NATIONAL BUREAU OF ECONOMIC RESEARCH
NATIONAL BUREAU OF ECONOMIC RESEARCH

Regulation of the Pharmaceutical-Biotechnology Industry

Patricia M. Danzon, Eric L. Keuffel

Chapter in NBER book Economic Regulation and Its Reform: What Have We Learned? (2014), Nancy L. Rose, editor (p. 407 - 484)
Conference held September 9-10, 2005
Published in June 2014 by University of Chicago Press
© 2014 by the National Bureau of Economic Research

Pharmaceuticals and human biologic products (referred to below as “pharmaceuticals”) are regulated in virtually all aspects of the product life-cycle: safety, efficacy and manufacturing quality as a condition for market access; promotion; and pricing. The rationale for heavy regulation of pharmaceuticals is not intrinsic natural monopoly, since any market power enjoyed by individual products derives ultimately from government-granted patents. Rather, regulation of market access, manufacturing and promotion arise because product efficacy and safety can be critical to patient health but are not immediately observable. In contrast, price regulation is best understood as a response by public insurers to the fact that insurance makes consumers price insensitive. Although these considerations suggest that regulation of the pharmaceutical industry is potentially welfare enhancing, designing the optimal structure of such regulation is not simple. Market access regulation entails both resource costs and foregone patient benefits in terms of fewer drugs and delay of those that do launch. On the pricing side, regulation should ideally constrain pricing moral hazard while preserving insurance coverage for patients and appropriate incentives for research and development (R&D). Designing regulatory structures that are both theoretically sound and empirically practical remains an important theoretical and policy challenge. This chapter describes the pharmaceutical industry and its regulation across the globe. Empirical evidence on safety, efficacy, pricing, and promotional regulation is described, with particular focus on implications for welfare and innovation. The chapter concludes with lessons learned and areas for future research.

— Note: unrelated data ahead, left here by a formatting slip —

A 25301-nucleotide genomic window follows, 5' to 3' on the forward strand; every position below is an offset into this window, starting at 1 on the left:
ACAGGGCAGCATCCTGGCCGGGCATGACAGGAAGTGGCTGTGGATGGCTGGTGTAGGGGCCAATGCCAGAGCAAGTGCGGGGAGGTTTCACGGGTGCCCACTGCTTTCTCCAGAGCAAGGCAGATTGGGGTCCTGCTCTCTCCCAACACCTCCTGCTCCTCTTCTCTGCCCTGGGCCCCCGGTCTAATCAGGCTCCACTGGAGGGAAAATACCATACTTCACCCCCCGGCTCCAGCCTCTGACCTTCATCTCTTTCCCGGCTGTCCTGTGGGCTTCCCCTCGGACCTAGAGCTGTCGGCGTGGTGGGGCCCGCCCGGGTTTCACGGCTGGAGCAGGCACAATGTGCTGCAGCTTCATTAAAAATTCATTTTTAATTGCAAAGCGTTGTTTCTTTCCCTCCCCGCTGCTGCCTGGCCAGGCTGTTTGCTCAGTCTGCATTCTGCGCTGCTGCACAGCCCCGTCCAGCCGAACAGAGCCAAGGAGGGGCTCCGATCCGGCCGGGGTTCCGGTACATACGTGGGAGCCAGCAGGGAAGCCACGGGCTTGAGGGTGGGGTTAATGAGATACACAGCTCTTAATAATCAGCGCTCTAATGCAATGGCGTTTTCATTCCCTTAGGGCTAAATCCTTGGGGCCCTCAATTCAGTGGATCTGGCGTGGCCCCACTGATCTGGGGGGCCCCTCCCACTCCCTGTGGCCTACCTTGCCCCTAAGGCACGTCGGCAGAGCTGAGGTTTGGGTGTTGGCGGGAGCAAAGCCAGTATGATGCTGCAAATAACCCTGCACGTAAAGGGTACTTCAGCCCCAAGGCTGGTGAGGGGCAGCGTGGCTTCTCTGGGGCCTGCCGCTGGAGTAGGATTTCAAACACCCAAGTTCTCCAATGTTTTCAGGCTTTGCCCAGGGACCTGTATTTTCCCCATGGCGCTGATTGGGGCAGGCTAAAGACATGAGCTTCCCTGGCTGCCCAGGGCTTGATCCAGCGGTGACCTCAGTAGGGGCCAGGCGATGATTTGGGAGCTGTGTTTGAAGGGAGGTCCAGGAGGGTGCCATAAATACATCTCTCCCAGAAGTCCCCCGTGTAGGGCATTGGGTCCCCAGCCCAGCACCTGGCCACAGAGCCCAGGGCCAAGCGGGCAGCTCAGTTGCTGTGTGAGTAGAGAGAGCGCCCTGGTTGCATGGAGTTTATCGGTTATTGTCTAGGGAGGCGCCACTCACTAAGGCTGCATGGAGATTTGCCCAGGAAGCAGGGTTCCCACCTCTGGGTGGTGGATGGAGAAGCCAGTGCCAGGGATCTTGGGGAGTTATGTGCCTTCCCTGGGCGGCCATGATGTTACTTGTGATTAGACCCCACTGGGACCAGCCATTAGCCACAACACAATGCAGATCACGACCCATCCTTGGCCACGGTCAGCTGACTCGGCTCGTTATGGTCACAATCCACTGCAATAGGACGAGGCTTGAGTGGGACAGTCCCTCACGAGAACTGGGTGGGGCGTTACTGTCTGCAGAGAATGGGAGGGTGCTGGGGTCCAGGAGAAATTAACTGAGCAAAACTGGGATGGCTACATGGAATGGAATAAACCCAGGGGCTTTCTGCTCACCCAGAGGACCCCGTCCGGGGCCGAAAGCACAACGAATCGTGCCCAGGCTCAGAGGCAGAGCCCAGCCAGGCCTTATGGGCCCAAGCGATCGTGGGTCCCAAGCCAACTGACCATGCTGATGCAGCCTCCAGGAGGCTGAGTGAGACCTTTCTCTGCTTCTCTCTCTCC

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This paper was revised on January 16, 2013

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